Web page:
It was because the ebb of rhythmic invention was comparatively low in late-nineteenth-century European music that Stravinsky was able to apply what I once termed “a rhythmic hypodermic” to Western music. His shocker of 1913, The Rite of Spring, a veritable rhythmic monstrosity to its first hearers, has now become a standard item of the concert repertory. This indicates the progress that has been made in the comprehension and enjoyment of rhythmic complexities that nonplused our grandfathers. And the end is by no means in sight. Younger composers have taken us to the very limit of what the human hand can perform and have gone even beyond what the human ear can grasp in rhythmic differentiation. Sad to say, there is a limit, dictated by what nature has supplied us with in the way of listening equipment. But within those limits there are large areas of rhythmic life still to be explored, rhythmic forms never dreamed of by composers of the march or the mazurca.

In so saying I do not mean to minimize the rhythmic ingenuities of past eras. The wonderfully subtle rhythms of the anonymous composers of the late fourteenth century, only recently deciphered; the delicate shadings of oriental rhythms; the carefully contrived speech-based rhythms of the composers of Tudor England; and, bringing things closer to home, the improvised wildness of jazz-inspired rhythms — all these and many more must be rated, certainly, as prime musical pleasures.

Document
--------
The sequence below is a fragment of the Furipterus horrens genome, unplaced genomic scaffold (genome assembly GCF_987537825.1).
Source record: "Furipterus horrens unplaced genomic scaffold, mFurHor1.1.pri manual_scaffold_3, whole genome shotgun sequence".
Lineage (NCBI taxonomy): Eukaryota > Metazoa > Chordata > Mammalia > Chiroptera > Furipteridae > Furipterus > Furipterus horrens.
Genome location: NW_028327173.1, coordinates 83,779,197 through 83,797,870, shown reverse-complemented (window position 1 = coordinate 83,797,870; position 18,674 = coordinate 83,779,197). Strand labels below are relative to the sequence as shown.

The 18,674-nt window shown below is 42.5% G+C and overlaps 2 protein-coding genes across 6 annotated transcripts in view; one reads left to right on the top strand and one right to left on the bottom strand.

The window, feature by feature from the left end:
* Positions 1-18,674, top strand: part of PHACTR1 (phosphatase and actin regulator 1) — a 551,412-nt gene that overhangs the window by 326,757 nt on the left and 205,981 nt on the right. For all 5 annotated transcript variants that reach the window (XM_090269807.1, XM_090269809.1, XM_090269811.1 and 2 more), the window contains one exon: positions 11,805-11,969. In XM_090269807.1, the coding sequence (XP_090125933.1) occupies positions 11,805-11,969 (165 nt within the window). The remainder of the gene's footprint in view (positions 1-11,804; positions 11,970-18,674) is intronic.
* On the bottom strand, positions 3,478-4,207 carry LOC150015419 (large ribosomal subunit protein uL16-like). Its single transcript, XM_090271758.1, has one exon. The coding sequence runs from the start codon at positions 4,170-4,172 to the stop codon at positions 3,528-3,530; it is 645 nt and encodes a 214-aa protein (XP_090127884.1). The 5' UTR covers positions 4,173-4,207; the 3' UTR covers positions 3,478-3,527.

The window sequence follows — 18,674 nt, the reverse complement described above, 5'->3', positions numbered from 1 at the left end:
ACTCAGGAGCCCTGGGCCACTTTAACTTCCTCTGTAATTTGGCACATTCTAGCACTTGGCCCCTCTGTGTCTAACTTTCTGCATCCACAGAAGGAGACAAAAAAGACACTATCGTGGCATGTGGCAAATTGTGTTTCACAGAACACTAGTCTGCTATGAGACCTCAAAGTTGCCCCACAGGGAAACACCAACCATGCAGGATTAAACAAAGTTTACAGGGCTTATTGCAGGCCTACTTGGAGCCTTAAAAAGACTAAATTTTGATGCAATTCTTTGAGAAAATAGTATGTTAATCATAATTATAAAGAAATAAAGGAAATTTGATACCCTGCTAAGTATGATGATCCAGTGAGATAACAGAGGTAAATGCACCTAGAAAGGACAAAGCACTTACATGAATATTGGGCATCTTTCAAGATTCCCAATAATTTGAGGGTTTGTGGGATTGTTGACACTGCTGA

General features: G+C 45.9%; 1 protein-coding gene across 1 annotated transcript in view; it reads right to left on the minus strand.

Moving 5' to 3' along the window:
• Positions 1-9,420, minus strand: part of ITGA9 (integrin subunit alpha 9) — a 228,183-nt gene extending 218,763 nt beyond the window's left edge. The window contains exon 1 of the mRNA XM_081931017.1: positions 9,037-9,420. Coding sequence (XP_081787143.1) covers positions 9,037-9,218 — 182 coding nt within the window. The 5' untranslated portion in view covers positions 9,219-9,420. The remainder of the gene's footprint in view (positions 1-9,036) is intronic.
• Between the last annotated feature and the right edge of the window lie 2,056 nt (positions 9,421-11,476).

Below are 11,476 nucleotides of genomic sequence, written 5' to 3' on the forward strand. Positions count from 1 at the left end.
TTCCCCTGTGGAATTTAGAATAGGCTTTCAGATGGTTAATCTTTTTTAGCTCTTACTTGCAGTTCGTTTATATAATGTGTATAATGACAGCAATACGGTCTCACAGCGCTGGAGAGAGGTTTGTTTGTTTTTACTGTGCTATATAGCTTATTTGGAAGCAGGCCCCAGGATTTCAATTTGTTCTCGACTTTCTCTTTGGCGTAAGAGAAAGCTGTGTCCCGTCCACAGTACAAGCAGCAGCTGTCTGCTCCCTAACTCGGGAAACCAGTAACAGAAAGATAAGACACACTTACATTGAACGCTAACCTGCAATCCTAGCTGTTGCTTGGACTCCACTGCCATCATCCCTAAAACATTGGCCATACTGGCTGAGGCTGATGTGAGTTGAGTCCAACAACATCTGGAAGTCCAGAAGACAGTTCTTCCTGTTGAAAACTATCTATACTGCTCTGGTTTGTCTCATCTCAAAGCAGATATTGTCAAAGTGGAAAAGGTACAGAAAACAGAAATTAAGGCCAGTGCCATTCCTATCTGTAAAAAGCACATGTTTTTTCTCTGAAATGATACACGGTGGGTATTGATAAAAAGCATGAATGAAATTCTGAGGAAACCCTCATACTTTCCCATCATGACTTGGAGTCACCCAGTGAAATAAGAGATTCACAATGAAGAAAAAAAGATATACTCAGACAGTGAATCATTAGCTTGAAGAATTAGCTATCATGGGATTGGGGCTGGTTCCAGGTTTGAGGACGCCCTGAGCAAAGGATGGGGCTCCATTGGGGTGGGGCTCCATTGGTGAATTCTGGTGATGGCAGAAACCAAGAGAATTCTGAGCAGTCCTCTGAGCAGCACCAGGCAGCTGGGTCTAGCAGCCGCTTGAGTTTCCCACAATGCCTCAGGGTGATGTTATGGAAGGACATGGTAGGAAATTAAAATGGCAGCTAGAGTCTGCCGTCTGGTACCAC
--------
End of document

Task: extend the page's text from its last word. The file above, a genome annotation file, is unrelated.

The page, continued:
Tone color is another basic element in music that may be enjoyed on various levels of perception from the most naive to the most cultivated. Even children have no difficulty in recognizing the difference between the tonal profile of a flute and a trombone. The color of certain instruments holds an especial attraction for certain people. I myself have always had a weakness for the sound of eight French horns playing in unison. Their rich, golden, legendary sonority transports me. Some present-day European composers seem to be having a belated love affair with the vibraphone. An infinitude of possible color combinations is available when instruments are mixed, especially when combined in that wonderful contraption, the orchestra of symphonic proportions. The art of orchestration, needless to say, holds endless fascination for the practicing composer, being part science and part inspired guesswork.

As a composer I get great pleasure from cooking up tonal combinations. Over the years I have noted that no element of the composer’s art mystifies the layman more than this ability to conceive mixed instrumental colors. But remember that before we mix them we hear them in terms of their component parts.

If you examine an orchestral score you will note that composers place their instruments on the page in family groups: in reading from top to bottom it is customary to list the woodwinds, the brass, the percussion, and the strings, in that order. Modern orchestral practice often juxtaposes these families one against the other so that their personalities, as families, remain recognizable and distinct. This principle may also be applied to the voice of the single instrument, whose pure color sonority thereby remains clearly identifiable as such. Orchestral know-how consists in keeping the instruments out of each other’s way, so spacing them that they avoid repeating what some other instrument is already doing, at least in the same register, thereby exploiting to the fullest extent the specific color value contributed by each separate instrument or grouped instrumental family.